What does the Royal Family, fish and chips and the Premier League have in common? Yes, they all come from Britain. And yes, they contribute to the UK’s soft power.

Well, let’s exchange fish and chips for some crumble or Christmas pudding and then we can speak of soft power 🙂

Since 2015, July is the time of the year when all public diplomacy experts await a big bang – the publication of “The Soft Power 30” report, delivered by Portland Communications and the University of Southern California Center on Public Diplomacy. It is the biggest, the most global study that goes way beyond the international image of countries and examines a complexity of soft power characteristics. And always provides the WOOOW!!! effect. (and multiple A-HA! moments, too).

The biggest surprise is, of course, the leading position of the UK. My first thought? Gosh, authors, have you heard about the Brexit turmoil? Second thought – Spice Girls did not return on stage together, there was no new James Bond movie, neither did any sequel of “Love Actually” hit the screens. “Downton Abbey”, “Sherlock Holmes” and Tracey Ullman have their fans across the world (you just have to watch Tracey’s “rolling the eyes” gig!) but still – popular culture is not enough.

Third thought – last year the authors praised France for Emmanuel Macron and lowered the position of the US due to Donald Trump’s victory in the elections (the rationale was broader but that’s the general reason). Theresa May did not win big in parliamentary elections, neither is she the queen of social media popularity.

The queen… Yes! Maybe the monarchy is the reason? I personally got addicted to Netflix’s “The Crown” (I take a bow before you, Claire Foy), got excited because of Kate’s and William’s visit to Poland, watched Kate leaving the hospital in high heels, perfect makeup and hairstyle just several hours after giving birth to Prince Louis and – of course – was very thrilled to watch the fairytale wedding of Prince Harry and Meghan Markle.

As a football fan I also watched England’s team playing at their best in Mundial – or at least I don’t remember England playing any better football. Still, the report was ready probably before the hurricane (aka Harry Kane) shot his first goal on the Russian soil.

Well, as we see, these features certainly could not be enough to secure the UK’s 1st place in the index. The study goes far beyond the popular image of a country and examines such factors as governance, education, tech products, cuisine, engagement, friendliness, enterprise. and more.  Hence, the reason for the UK’s score must have been much more complex.

First of all, the authors claim that since the UK is still in the EU, nothing has changed when the UK’s position in Europe is concerned (polling data prove that the situation is stable – or even better in comparison to 2017). Quite a bold thesis.

Second of all, the study acknowledges the actions of the British Council, the reputation of the BBC World Service, the (fin)tech/innovation sector. Not a new thing I’d say.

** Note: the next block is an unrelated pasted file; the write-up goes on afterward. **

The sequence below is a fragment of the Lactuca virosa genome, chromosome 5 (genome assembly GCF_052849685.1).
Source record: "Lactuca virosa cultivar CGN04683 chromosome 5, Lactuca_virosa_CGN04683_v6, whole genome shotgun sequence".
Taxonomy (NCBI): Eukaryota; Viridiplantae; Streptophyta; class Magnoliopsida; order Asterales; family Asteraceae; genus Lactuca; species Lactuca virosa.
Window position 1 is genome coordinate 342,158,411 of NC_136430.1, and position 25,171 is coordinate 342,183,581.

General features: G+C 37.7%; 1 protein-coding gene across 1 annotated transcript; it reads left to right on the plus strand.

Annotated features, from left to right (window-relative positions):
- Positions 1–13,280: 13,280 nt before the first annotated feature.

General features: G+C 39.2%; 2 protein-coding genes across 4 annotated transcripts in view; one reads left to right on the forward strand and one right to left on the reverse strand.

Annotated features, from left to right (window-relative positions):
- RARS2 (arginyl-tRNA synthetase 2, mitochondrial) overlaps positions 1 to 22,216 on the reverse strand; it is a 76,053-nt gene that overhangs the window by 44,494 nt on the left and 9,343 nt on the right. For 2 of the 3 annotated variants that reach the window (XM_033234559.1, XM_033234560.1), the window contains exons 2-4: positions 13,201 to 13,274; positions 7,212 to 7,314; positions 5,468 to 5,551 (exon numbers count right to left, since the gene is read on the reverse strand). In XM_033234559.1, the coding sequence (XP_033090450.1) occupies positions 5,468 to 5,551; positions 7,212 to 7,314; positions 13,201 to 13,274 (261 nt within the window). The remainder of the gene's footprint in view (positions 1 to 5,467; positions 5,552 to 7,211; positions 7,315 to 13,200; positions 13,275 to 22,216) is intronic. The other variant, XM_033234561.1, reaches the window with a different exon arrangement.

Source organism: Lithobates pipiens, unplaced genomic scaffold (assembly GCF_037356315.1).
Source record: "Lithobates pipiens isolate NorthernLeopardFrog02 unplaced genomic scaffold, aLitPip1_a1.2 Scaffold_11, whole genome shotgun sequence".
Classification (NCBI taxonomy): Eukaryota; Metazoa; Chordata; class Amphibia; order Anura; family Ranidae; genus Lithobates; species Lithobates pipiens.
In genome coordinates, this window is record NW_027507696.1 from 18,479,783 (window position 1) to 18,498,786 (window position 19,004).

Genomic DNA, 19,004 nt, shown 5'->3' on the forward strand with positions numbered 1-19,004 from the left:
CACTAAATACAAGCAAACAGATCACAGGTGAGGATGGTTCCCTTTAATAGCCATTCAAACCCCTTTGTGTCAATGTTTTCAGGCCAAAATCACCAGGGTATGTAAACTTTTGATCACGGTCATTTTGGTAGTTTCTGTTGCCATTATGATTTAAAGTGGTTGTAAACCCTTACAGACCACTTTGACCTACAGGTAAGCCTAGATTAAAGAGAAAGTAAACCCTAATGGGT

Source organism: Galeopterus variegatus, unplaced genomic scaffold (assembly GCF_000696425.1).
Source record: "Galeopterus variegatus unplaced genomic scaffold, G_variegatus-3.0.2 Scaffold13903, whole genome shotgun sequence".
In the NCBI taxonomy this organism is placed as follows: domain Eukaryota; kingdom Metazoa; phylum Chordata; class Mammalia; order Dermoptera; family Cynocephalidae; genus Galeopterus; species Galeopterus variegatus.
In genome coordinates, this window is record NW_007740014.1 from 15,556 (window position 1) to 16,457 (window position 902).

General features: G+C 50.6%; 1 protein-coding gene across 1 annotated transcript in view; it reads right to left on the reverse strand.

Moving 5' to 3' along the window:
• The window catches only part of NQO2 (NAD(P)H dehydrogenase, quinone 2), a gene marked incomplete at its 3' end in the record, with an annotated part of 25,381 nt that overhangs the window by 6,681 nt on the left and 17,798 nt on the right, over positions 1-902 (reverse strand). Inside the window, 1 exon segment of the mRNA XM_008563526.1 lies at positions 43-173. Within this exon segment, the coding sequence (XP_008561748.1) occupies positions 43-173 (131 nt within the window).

Third of all, just like myself, the authors seem to be fans of the British culture, both high and popular. They speak of Adele and Ed Sheeran, of Premier League (have a look at the chapter tackling Premier League’s Asian projects!) and of London as a globally magnetic tourist spot (all these museums!). Well, both artists are on stage for some 8-10 years already, Premier League, in the form of the Football League was established in 1888. At that time, Queen Victoria was in power and made London a truly global, magnetic city.

The Queen… here we go again with the monarchy. Yes! The Royal Wedding was watched by nearly 2 billion people worldwide. Compared with the results of the Brexit referendum, proving – in the opinion of many experts – that the UK is turning its back on immigration and diversity – the wedding provided a story that the UK and the monarchy needed. All these gospel songs, Bishop Michael Curry’s sermon, the bride who happened to be divorced, mixed race and sooo American – everything was beautifully embraced by the Monarchy that again turned out exactly what the UK needed (have you watched “The King’s Speech”?).

Was it really enough to win?

Well, the authors remind that there are huge challenges ahead of the UK and its leading spot may not be kept next year if it doesn’t build on its global potential (that should become even more global if Brexit is finalised any time soon).

Even the Windsor Monarchy, the Rolling Stones that seem to be equally eternal to Queen Elizabeth II and Prince Philip, as well as Gareth Southgate, Harry Kane and Jordan Pickford who made millions of people sing “Football’s Coming Home” – they all cannot provide the UK with the biggest soft power on earth (and especially the sustainable one). Soft power means not only the power of the narrative but also the power to encourage others to do what you want. The turmoil over Brexit proves that challenges are real.

So, if the UK climbed to the top with certain question marks, France had to move downwards due to some serious question marks, too. Well, quite the contrary as the authors say that France lost only by the skin of one’s teeth. The authors admit that last year’s leading position of France in “The Soft Power 30” stemmed mainly from the victory of Emmanuel Macron in the presidential election. This year France does not provide such a big bang and experiences a slight fall – similarly to Canada with Justin Trudeau (4th in 2016, 5th in 2017 and 6th in 2018). Interestingly, the authors claim that Emmanuel Macron’s good relations with Donald Trump (at least on the surface) might have slightly contributed to the decrease, too. They also say that if Emmanuel Macron wants to be a true global champion, he should now focus more on the relations with other G7 actors who will certainly be more collaborative in facing global challenges.